Using personal credit cards is one of the most common ways entrepreneurs start their small businesses. Raising money from family and friends can create tension in relationships and traditional lending institutions often shy away from companies that aren’t yet generating revenue. For that reason personal credit is one of the most relied upon resources new business owners use when first getting started.
In this article we’ll cover some of the benefits and pitfalls to bootstrapping your company with personal credit and what to do once the company is off the ground.
Nearly 40% of new business are financed with money raised through friends and family. However, personal capital networks are often limited and aspiring business owners can be left with significant shortfalls. What most businesses need is a commercial loan but banks will often only lend to businesses with an established track record. A personal loan can provide the financing you need to bridge the gap between your startup and the established business it will become.
What are the specific differences between business and personal loans? The biggest factor is which revenue streams the bank reviews to assess the viability of the loan. For a personal loan a bank will review your personal income. This can be income from salaries, rental income, and even retirement and disability income. For a business loan the businesses revenue must support the loan on its own which can make it difficult for businesses that aren’t yet generating any revenue currently to be qualified.
A common misconception of business loans is that they allow the owners to protect their personal assets in the event of a bankruptcy. While this is true for many large companies, for small and medium-sized businesses most banks will require a personal guarantee from all majority owners. This isn’t quite the same as putting up collateral but it does allow the bank to pursue the owners’ personal assets in the event of a bankruptcy.
Bank and Credit Union Loans
The best place to start is often through you bank of local credit union. Hopefully you have developed a good relationship and often times local institutions have good incentives to offer financing to support their local community. However, getting a personal loan to start a business can be tricky because the business will often use your personal income to assess the viability of the loan and if you will be severing that income stream then the bank may decide to decline your application. For that reason, it is always a good idea to try to maintain your existing employment, at least initially. It will help you secure the financing you need and it will give you the essential cash flow you need to give your business the best chance of succeeding.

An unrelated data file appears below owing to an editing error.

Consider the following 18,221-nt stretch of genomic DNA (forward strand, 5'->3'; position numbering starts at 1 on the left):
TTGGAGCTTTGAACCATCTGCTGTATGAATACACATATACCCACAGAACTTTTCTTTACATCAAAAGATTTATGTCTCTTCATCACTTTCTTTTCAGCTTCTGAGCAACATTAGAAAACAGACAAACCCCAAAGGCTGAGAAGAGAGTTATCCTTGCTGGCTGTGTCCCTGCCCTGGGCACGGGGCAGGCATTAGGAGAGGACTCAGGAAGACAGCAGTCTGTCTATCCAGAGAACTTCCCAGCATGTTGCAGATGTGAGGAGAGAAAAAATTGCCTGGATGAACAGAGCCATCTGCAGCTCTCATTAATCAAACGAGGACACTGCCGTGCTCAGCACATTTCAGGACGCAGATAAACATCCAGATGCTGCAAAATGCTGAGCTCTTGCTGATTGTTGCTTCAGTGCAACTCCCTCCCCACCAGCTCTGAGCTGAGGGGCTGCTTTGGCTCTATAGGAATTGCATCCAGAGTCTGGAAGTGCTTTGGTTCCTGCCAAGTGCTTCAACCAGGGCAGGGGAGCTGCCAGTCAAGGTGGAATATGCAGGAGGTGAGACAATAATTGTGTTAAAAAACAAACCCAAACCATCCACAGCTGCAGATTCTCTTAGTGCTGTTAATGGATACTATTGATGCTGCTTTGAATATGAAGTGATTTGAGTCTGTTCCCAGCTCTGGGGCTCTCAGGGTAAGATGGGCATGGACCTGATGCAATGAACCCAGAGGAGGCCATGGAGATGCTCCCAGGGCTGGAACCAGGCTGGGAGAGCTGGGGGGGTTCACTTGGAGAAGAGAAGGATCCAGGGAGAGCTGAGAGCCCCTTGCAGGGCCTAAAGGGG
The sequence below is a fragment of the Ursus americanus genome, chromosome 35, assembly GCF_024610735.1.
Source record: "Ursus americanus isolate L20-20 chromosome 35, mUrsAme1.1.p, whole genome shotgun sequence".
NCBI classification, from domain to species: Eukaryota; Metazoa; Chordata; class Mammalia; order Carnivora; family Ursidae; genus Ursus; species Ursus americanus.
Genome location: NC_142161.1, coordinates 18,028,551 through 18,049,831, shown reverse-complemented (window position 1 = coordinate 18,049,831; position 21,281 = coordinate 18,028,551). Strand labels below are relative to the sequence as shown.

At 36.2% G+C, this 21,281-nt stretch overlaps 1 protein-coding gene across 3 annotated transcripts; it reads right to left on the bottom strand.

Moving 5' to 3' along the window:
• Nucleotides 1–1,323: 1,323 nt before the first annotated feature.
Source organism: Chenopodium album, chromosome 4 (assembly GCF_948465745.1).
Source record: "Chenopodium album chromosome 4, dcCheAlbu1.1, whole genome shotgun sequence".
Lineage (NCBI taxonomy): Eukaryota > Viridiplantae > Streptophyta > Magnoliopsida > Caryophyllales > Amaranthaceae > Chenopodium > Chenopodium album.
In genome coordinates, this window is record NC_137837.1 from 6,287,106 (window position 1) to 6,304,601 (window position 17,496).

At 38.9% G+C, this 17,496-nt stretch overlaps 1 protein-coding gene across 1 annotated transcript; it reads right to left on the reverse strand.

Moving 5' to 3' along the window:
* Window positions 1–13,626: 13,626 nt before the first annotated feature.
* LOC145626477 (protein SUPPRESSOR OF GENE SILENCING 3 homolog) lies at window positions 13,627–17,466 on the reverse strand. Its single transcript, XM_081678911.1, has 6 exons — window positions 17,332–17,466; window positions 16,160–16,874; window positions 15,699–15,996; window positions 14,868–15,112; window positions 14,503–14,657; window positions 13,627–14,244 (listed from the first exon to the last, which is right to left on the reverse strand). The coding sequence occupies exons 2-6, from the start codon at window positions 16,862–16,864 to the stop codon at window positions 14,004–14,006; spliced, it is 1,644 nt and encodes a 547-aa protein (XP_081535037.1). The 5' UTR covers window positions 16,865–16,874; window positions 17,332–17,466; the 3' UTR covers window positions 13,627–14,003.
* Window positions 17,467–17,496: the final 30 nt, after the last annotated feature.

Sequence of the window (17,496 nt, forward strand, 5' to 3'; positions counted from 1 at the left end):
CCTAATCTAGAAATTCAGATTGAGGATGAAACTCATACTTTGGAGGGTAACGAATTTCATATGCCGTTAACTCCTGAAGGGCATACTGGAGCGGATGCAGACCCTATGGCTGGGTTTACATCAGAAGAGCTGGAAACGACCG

Home Equity or Other Collateral-Backed Loans
A recovering housing market means that home equity is another great resource for startups. If you have equity in your home it can make you eligible for some really great financing options. Most banks will lend 80% loan to value, meaning they will give you the difference between 80% of your home’s value and what you currently owe on your mortgage. These loans are excellent resources because they often have 10-year terms and competitive rates, meaning you can spend more of the money on starting your business.
Transitioning Personal Debt to Business Credit
One of the most common complaints of new business owners is that they’ve accumulated personal debt starting their business and now they’re having trouble refinancing it into the business name. This can be a tricky situation because many lenders don’t allow personal debt to be refinanced into their new business loan. Common Funding, working with a handful of excellent lending partners, can refinance personal debt quickly and easily and even help liquidate business credit cards into cash to use for your small business.
No matter how you do it the most important thing is that you get your business the capital it needs to succeed. No one wants to pay more on interest than they must but often times speed of deployment and access can be more important. Cash flow is one of the most common reasons new businesses fail so don’t let access to capital be the reason your business isn’t able to execute on its goals.